We will collect primary data through two different methods: 1) we will conduct a probabilistic national survey with an experimental research design; 2) we will conduct a qualitative small-scale art-based research, adopting a digital ethnography approach. Survey data will be analysed using a set of multivariate analysis techniques that will vary in relation to the nature of the data, the measurement properties of dependent variables, and the research questions we intend to answer. Qualitative data will be analysed through a process of open and axial coding.
Da qui è possibile accedere a due interessanti documenti, pensati per docenti e studenti, utili per saperne di più sulle leggi italiane che tutelano privacy e reputazione online.
Una risorsa per insegnanti ed educatori che vogliano saperne di più sulle basi giuridiche della gestione della privacy e dei dati online, così da supportare le più giovani e i più giovani nell’utilizzo degli strumenti digitali.
Una risorsa che aiuta le più giovani e i più giovani a comprendere le fondamenta ed il funzionamento delle leggi che proteggono la nostra privacy e reputazione online.
Hereby a useful directory of Initiatives and Research Centres working on several issues and topics related to surveillance capitalism (such as dataveillance, data activism, data ethics, data privacy & transparency, platform surveillance, etc.)
Open the spreadsheet and contact us if you want to contribute to the list.
More and more people are used to (consciously or unconsciously) “leave traces” of their personal data when surfing the Internet, logging into apps and websites, buying services and products online, etc. However there is little knowledge on trust that people put in the actors who handle digital data, and on their attitudes towards processes of digital data exploitation for business and non-business purposes. To address these topics, we carried out the survey “The citizens and the value of digital data” (N=3,156). We administered the questionnaire to a quota sample of the Italian Internet population (aged 18 and above), adopting a mixed-mode design: a CAWI survey on respondents from the Opinione.net non-probability online panel (N=2,249), followed by a CATI survey on respondents who have a phone number (both landline and mobile), own/have at their disposal at least one digital device, and use at least three features offered by the digital devices (N=907). The questionnaire includes various sections on different topics, such as ownership and frequency of use of digital devices, awareness about how and to which aims digital data are extracted and exploited, data sharing behaviors, the economic value that personal digital data produce, attitudes towards online data protection, etc. Here we focus on results regarding trust in the digital companies and (potential) worries about how some actors manage people’s digital data.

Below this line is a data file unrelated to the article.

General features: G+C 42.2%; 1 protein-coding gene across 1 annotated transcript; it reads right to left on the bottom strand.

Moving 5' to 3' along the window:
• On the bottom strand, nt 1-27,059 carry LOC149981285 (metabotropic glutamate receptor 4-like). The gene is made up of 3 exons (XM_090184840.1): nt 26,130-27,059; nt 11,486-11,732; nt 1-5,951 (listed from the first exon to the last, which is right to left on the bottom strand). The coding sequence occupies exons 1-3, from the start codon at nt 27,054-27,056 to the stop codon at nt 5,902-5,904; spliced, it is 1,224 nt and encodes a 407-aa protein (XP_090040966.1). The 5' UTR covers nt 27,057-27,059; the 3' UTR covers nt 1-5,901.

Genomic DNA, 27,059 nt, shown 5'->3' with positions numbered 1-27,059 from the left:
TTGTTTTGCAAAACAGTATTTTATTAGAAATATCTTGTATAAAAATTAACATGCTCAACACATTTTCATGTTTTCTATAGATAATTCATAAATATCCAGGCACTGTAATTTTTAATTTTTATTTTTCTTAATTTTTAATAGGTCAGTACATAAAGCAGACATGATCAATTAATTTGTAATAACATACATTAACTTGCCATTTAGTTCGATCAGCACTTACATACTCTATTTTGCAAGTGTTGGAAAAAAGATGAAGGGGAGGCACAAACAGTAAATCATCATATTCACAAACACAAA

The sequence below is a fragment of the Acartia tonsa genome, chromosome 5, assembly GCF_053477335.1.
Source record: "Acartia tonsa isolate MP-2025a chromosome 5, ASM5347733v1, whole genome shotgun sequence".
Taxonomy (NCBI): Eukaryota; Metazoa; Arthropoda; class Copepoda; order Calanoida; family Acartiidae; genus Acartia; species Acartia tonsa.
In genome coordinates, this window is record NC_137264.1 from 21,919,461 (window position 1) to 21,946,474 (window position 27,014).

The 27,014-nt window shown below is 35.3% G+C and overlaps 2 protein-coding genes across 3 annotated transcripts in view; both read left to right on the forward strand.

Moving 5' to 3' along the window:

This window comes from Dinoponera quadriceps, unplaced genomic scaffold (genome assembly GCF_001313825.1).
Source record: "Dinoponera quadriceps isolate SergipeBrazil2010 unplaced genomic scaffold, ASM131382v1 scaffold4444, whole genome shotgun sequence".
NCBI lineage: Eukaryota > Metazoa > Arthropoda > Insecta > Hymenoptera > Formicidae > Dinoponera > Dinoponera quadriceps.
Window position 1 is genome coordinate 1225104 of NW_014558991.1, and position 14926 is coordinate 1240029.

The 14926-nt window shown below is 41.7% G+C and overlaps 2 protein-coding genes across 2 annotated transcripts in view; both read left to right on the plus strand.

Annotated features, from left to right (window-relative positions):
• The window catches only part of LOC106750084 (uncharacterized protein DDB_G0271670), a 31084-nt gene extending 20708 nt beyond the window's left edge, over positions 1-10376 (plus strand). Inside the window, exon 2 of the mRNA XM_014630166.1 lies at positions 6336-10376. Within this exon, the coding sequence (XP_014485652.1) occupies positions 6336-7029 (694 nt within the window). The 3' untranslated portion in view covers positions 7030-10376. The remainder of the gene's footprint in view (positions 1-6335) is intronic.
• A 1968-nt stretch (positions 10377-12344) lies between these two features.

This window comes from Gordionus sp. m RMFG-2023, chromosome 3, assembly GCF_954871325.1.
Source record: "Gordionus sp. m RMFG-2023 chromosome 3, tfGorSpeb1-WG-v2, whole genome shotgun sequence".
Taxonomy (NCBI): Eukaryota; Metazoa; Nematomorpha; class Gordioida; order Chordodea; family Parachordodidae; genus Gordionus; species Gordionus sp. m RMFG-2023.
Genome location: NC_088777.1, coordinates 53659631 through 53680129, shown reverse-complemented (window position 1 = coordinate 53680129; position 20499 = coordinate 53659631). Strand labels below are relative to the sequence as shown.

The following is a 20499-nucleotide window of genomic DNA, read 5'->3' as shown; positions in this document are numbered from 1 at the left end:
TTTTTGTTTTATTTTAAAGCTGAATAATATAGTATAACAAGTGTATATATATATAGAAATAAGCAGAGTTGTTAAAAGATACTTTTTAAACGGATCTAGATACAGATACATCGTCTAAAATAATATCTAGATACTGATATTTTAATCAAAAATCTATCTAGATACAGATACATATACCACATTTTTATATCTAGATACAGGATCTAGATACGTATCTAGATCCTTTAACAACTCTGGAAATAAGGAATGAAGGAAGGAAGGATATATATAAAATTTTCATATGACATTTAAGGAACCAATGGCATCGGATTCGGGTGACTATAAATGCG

We asked respondents to indicate their level of trust in the GAFAM (Google, Amazon, Facebook, Apple, and Microsoft) companies, selecting from “just a little trust”, “somewhat trust” or “a lot trust”. Overall, putting GAFAM together in a trust index (range from 0 to 10), the mean value of respondents’ trust in digital companies is 3.4.
Graph 1. “Regarding the management of your personal data, how much do you trust the digital companies listed here?” (percentage values)
We then tried to investigate if people’s attitudes go beyond the feeling of trust and translate into worries about the management of digital data by both public / private entities and specific categories of individuals. In particular, we focused on the respondents’ concerns towards handling practices of private companies, the State, friends or family, strangers, and the employer. Taken together, the mean value of the respondents’ worries, measured by a worry index (range from 0 to 10), is 5.2. This seems to highlight that, overall, the people’s concerns are not very critical.
Graph 2. “Some people are concerned about how some public / private entities or individuals manage their personal data shared online, while others do not. How worried are you about how the following subjects handle your personal data?” (percentage values)
However, if we look at each specific entity/individual (Graph 2), we find that respondents are more worried about personal data management by strangers (63.6% are “somewhat” or “a lot” worried) and private companies (63.5% are “somewhat” or “a lot” worried), while they are less worried about digital data handling behaviors of friends or family (63.3% are “just a little” or “not at all” worried) and the employer (55.3% are “just a little” or “not at all” worried). Findings on worries about private companies are in line with the low mean value measured on the trust index: the less trust, the greater concern.